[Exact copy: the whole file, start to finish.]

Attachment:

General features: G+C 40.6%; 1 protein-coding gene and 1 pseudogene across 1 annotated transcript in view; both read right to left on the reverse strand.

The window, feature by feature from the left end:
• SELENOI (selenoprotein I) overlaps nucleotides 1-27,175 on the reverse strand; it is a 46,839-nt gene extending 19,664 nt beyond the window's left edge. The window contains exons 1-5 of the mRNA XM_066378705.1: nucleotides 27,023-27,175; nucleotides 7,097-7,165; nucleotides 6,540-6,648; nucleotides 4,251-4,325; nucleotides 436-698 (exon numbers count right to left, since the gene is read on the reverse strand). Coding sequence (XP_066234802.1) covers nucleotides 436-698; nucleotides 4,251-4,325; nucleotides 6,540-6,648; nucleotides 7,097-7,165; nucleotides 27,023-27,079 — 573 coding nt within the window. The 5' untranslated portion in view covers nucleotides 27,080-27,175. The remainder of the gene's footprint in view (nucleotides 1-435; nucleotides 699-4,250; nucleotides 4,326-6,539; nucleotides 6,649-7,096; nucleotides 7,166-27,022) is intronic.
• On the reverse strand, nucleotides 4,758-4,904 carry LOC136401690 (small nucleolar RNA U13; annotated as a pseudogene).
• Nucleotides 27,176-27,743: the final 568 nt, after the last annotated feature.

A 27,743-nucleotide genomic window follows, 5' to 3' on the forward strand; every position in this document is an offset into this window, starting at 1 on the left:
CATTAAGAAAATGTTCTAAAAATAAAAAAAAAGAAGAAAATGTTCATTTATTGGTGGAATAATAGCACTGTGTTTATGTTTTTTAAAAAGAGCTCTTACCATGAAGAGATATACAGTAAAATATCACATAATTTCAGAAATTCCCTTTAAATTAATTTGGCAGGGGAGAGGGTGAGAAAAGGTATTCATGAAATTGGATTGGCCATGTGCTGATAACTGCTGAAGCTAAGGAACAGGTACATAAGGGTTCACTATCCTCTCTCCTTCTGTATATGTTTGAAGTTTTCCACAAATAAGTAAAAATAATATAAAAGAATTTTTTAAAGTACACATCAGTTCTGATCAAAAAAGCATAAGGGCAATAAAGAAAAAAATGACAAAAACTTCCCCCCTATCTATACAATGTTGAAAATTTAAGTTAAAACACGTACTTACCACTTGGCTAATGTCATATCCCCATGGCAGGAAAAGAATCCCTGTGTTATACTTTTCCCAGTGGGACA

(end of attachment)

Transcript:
General features: G+C 40.6%; 1 protein-coding gene and 1 pseudogene across 1 annotated transcript in view; both read right to left on the reverse strand.

The window, feature by feature from the left end:
• SELENOI (selenoprotein I) overlaps nucleotides 1-27,175 on the reverse strand; it is a 46,839-nt gene extending 19,664 nt beyond the window's left edge. The window contains exons 1-5 of the mRNA XM_066378705.1: nucleotides 27,023-27,175; nucleotides 7,097-7,165; nucleotides 6,540-6,648; nucleotides 4,251-4,325; nucleotides 436-698 (exon numbers count right to left, since the gene is read on the reverse strand). Coding sequence (XP_066234802.1) covers nucleotides 436-698; nucleotides 4,251-4,325; nucleotides 6,540-6,648; nucleotides 7,097-7,165; nucleotides 27,023-27,079 — 573 coding nt within the window. The 5' untranslated portion in view covers nucleotides 27,080-27,175. The remainder of the gene's footprint in view (nucleotides 1-435; nucleotides 699-4,250; nucleotides 4,326-6,539; nucleotides 6,649-7,096; nucleotides 7,166-27,022) is intronic.
• On the reverse strand, nucleotides 4,758-4,904 carry LOC136401690 (small nucleolar RNA U13; annotated as a pseudogene).
• Nucleotides 27,176-27,743: the final 568 nt, after the last annotated feature.

A 27,743-nucleotide genomic window follows, 5' to 3' on the forward strand; every position in this document is an offset into this window, starting at 1 on the left:
CATTAAGAAAATGTTCTAAAAATAAAAAAAAAGAAGAAAATGTTCATTTATTGGTGGAATAATAGCACTGTGTTTATGTTTTTTAAAAAGAGCTCTTACCATGAAGAGATATACAGTAAAATATCACATAATTTCAGAAATTCCCTTTAAATTAATTTGGCAGGGGAGAGGGTGAGAAAAGGTATTCATGAAATTGGATTGGCCATGTGCTGATAACTGCTGAAGCTAAGGAACAGGTACATAAGGGTTCACTATCCTCTCTCCTTCTGTATATGTTTGAAGTTTTCCACAAATAAGTAAAAATAATATAAAAGAATTTTTTAAAGTACACATCAGTTCTGATCAAAAAAGCATAAGGGCAATAAAGAAAAAAATGACAAAAACTTCCCCCCTATCTATACAATGTTGAAAATTTAAGTTAAAACACGTACTTACCACTTGGCTAATGTCATATCCCCATGGCAGGAAAAGAATCCCTGTGTTATACTTTTCCCAGTGGGACA